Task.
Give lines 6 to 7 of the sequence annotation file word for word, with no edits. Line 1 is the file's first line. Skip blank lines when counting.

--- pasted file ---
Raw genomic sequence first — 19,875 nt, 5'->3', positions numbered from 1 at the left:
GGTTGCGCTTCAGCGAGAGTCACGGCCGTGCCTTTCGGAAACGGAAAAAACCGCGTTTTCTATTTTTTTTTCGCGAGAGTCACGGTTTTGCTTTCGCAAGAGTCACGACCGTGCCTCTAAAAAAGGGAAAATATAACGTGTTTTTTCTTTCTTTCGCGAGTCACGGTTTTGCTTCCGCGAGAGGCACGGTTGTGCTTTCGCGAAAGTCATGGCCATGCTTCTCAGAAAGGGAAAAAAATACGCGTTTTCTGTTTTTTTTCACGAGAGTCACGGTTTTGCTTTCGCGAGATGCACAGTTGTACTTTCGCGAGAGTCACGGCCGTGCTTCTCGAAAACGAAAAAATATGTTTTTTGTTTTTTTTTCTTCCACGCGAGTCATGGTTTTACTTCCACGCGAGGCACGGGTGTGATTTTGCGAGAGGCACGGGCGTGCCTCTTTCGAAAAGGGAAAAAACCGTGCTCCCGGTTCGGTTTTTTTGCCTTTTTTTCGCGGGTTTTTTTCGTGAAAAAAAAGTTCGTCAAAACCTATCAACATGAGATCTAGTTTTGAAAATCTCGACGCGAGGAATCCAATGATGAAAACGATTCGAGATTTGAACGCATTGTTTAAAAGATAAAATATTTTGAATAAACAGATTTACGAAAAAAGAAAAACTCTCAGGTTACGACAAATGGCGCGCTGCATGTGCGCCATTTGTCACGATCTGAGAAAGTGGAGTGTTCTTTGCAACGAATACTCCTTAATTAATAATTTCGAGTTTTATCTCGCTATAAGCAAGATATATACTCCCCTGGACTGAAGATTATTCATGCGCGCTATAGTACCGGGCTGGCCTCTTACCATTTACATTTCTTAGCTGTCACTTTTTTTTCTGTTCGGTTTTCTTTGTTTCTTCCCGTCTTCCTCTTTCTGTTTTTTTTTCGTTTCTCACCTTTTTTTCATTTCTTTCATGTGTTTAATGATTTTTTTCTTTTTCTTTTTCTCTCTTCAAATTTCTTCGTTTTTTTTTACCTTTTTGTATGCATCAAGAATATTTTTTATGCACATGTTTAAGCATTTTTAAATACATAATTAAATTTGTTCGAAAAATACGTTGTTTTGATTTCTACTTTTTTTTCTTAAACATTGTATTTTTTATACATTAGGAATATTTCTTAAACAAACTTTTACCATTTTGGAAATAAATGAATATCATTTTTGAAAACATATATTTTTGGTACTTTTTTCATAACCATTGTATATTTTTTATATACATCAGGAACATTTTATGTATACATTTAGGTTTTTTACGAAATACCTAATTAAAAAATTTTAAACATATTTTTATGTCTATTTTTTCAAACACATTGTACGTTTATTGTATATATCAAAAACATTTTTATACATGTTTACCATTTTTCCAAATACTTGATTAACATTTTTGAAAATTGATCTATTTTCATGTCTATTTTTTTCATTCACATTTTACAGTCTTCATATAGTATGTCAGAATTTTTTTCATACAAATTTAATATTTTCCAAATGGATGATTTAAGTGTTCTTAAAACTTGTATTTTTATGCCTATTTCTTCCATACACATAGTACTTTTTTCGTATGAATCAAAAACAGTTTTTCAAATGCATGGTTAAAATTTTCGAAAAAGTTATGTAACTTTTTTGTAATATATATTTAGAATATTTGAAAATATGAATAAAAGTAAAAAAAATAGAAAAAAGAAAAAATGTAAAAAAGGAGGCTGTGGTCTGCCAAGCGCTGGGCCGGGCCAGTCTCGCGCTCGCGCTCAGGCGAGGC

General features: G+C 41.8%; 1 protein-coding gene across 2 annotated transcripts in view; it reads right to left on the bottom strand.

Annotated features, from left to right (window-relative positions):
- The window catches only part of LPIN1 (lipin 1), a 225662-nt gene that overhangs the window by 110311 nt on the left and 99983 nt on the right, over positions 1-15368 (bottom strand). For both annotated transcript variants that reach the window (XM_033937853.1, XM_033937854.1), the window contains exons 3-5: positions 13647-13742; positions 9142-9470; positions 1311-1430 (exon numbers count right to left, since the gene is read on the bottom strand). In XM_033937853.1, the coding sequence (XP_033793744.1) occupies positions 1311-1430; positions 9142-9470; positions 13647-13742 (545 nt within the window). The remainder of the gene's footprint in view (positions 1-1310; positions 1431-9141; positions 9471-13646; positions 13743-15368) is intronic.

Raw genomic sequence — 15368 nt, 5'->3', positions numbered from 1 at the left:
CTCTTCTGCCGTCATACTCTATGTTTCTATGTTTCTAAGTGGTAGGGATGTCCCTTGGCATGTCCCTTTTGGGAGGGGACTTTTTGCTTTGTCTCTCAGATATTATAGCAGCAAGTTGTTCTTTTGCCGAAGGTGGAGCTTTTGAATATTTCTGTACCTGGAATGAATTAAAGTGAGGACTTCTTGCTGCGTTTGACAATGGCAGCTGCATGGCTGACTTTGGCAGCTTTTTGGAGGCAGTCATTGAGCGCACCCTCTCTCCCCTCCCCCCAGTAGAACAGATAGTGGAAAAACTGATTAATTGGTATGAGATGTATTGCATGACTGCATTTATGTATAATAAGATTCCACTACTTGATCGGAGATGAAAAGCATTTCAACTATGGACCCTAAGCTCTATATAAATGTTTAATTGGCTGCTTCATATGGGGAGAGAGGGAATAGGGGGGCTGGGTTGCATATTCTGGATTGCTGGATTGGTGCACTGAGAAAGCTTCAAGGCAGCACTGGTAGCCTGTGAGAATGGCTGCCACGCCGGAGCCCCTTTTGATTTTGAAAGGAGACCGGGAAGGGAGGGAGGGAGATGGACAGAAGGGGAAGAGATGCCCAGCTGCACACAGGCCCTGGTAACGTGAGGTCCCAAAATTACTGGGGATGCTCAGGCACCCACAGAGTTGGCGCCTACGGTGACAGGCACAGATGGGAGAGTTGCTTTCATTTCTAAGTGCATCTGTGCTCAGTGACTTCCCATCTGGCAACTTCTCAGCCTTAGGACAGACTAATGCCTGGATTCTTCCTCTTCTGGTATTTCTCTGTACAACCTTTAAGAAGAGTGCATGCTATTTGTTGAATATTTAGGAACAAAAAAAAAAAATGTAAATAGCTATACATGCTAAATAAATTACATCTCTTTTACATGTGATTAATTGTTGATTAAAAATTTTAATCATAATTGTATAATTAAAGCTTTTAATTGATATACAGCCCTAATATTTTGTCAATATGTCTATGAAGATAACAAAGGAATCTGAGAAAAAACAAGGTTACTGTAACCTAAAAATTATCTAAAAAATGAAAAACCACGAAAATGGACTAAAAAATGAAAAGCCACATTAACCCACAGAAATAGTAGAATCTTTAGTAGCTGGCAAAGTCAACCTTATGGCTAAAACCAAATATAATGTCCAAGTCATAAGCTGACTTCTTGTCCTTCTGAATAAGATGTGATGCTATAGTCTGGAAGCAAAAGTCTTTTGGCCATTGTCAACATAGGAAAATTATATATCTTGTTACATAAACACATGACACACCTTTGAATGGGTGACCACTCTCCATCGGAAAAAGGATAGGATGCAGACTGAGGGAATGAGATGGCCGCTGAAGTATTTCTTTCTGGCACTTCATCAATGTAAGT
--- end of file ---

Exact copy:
Raw genomic sequence — 15368 nt, 5'->3', positions numbered from 1 at the left:
CTCTTCTGCCGTCATACTCTATGTTTCTATGTTTCTAAGTGGTAGGGATGTCCCTTGGCATGTCCCTTTTGGGAGGGGACTTTTTGCTTTGTCTCTCAGATATTATAGCAGCAAGTTGTTCTTTTGCCGAAGGTGGAGCTTTTGAATATTTCTGTACCTGGAATGAATTAAAGTGAGGACTTCTTGCTGCGTTTGACAATGGCAGCTGCATGGCTGACTTTGGCAGCTTTTTGGAGGCAGTCATTGAGCGCACCCTCTCTCCCCTCCCCCCAGTAGAACAGATAGTGGAAAAACTGATTAATTGGTATGAGATGTATTGCATGACTGCATTTATGTATAATAAGATTCCACTACTTGATCGGAGATGAAAAGCATTTCAACTATGGACCCTAAGCTCTATATAAATGTTTAATTGGCTGCTTCATATGGGGAGAGAGGGAATAGGGGGGCTGGGTTGCATATTCTGGATTGCTGGATTGGTGCACTGAGAAAGCTTCAAGGCAGCACTGGTAGCCTGTGAGAATGGCTGCCACGCCGGAGCCCCTTTTGATTTTGAAAGGAGACCGGGAAGGGAGGGAGGGAGATGGACAGAAGGGGAAGAGATGCCCAGCTGCACACAGGCCCTGGTAACGTGAGGTCCCAAAATTACTGGGGATGCTCAGGCACCCACAGAGTTGGCGCCTACGGTGACAGGCACAGATGGGAGAGTTGCTTTCATTTCTAAGTGCATCTGTGCTCAGTGACTTCCCATCTGGCAACTTCTCAGCCTTAGGACAGACTAATGCCTGGATTCTTCCTCTTCTGGTATTTCTCTGTACAACCTTTAAGAAGAGTGCATGCTATTTGTTGAATATTTAGGAACAAAAAAAAAAAATGTAAATAGCTATACATGCTAAATAAATTACATCTCTTTTACATGTGATTAATTGTTGATTAAAAATTTTAATCATAATTGTATAATTAAAGCTTTTAATTGATATACAGCCCTAATATTTTGTCAATATGTCTATGAAGATAACAAAGGAATCTGAGAAAAAACAAGGTTACTGTAACCTAAAAATTATCTAAAAAATGAAAAACCACGAAAATGGACTAAAAAATGAAAAGCCACATTAACCCACAGAAATAGTAGAATCTTTAGTAGCTGGCAAAGTCAACCTTATGGCTAAAACCAAATATAATGTCCAAGTCATAAGCTGACTTCTTGTCCTTCTGAATAAGATGTGATGCTATAGTCTGGAAGCAAAAGTCTTTTGGCCATTGTCAACATAGGAAAATTATATATCTTGTTACATAAACACATGACACACCTTTGAATGGGTGACCACTCTCCATCGGAAAAAGGATAGGATGCAGACTGAGGGAATGAGATGGCCGCTGAAGTATTTCTTTCTGGCACTTCATCAATGTAAGT